Median Home Cost

The percentage of housing units in Hammonton, Atlantic County, New Jersey which are owned by the occupant = 67.04%. A housing unit is a house, apartment, mobile home, or room occupied as separate living quarters. The average age of homes = 46 years with median home cost = $200,380 and home appreciation of -0.94%. This is the value of the years most recent home sales data. Its important to note that this is not the average (or arithmetic mean). The median home price is the middle value when you arrange all the sales prices of homes from lowest to highest. This is a better indicator than the average, because the median is not changed as much by a few unusually high or low values. The property tax rate of $23.44 shown here is the rate per $1,000 of home value. If for simplification for example the tax rate is $14.00 and the home value is $250,000, the property tax would be $14.00 x ($250,000/1000), or $3500. This is the 'effective' tax rate.


The local school district spends $6,713 per student. There are 15.1 students for each teacher in the school. 11093.44% of the area’s population over the age of 25 with an Associate Degree or other 2-year college degree, 11.30% with a master’s degree, Ph.D. or other advanced college degree and 4.58% with high school diplomas or high school equivalency degrees (GEDs).

  • Hammonton's population in Atlantic County, New Jersey of 2,726 residents in 1900 has increased 2,51-fold to 6,844 residents after 120 years, according to the official 2020 census.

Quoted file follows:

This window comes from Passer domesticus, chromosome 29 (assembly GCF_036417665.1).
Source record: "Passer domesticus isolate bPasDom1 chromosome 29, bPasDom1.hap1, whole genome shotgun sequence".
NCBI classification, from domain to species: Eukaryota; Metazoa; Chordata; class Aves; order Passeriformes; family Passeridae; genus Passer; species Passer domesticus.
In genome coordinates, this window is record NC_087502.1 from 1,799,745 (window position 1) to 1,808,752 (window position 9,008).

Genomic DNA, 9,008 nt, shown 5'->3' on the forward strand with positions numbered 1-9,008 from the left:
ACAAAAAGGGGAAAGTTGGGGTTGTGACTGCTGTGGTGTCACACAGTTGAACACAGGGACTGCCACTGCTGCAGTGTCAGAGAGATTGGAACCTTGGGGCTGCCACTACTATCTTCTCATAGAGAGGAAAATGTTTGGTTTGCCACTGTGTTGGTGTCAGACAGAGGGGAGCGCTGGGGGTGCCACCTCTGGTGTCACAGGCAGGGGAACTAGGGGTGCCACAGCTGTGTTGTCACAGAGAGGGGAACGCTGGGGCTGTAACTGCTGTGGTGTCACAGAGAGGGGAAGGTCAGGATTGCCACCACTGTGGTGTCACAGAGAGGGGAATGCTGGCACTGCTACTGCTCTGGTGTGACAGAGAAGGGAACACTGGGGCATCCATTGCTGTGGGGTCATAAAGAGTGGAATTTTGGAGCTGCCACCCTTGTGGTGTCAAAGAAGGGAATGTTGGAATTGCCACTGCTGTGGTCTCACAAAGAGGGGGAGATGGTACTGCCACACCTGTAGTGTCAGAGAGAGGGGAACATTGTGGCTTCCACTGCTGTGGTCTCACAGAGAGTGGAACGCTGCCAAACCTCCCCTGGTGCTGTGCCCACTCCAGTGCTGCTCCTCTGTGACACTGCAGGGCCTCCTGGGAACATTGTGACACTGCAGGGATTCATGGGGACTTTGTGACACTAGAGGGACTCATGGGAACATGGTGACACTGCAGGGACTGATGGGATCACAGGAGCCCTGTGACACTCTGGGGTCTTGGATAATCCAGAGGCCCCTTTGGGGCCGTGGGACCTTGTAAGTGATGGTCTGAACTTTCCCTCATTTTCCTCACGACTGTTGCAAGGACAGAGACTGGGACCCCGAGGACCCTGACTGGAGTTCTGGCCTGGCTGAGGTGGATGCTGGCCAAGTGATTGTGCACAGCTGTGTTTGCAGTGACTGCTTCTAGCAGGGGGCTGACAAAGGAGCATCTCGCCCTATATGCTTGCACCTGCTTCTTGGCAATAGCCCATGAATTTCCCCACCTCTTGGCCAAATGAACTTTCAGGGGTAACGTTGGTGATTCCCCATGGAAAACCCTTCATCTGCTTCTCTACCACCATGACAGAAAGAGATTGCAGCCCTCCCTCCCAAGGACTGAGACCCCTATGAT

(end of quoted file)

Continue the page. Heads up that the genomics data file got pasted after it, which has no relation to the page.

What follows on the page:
Approximately 51.25% female residents and 48.75% male residents live in Hammonton, Atlantic County, New Jersey.

    As of 2020 in Hammonton, Atlantic County, New Jersey are married and the remaining 42.08% are single population.

  • 25.6 minutes is the average time that residents in Hammonton require for a one-way commute to work. A long commute can have different effects on health. A Gallup poll in the US found that in terms of mental health, long haul commuters are up to 12 percent more likely to experience worry, and ten percent less likely to feel well rested. The Gallup poll also found that of people who commute 61­–90 minutes each day, a whopping one third complained of neck and back pain, compared to less than a quarter of people who only spend ten minutes getting to work.

    78.96% of the working population which commute to work alone in their car, 12.35% of the working population which commutes to work in a carpool, 3.01% of the population that commutes using mass transit, including bus, light rail, subway, and ferry. 2.04% of the population that has their home as their principal place of work.

  • Of the total residential buildings in Hammonton, Atlantic County, New Jersey, 67.04% are owner-occupied homes, another 27.55% are rented apartments, and the remaining 5.40% are vacant.

  • The 38.66% of the population in Hammonton, Atlantic County, New Jersey who identify themselves as belonging to a religion are distributed among the following most diverse religions.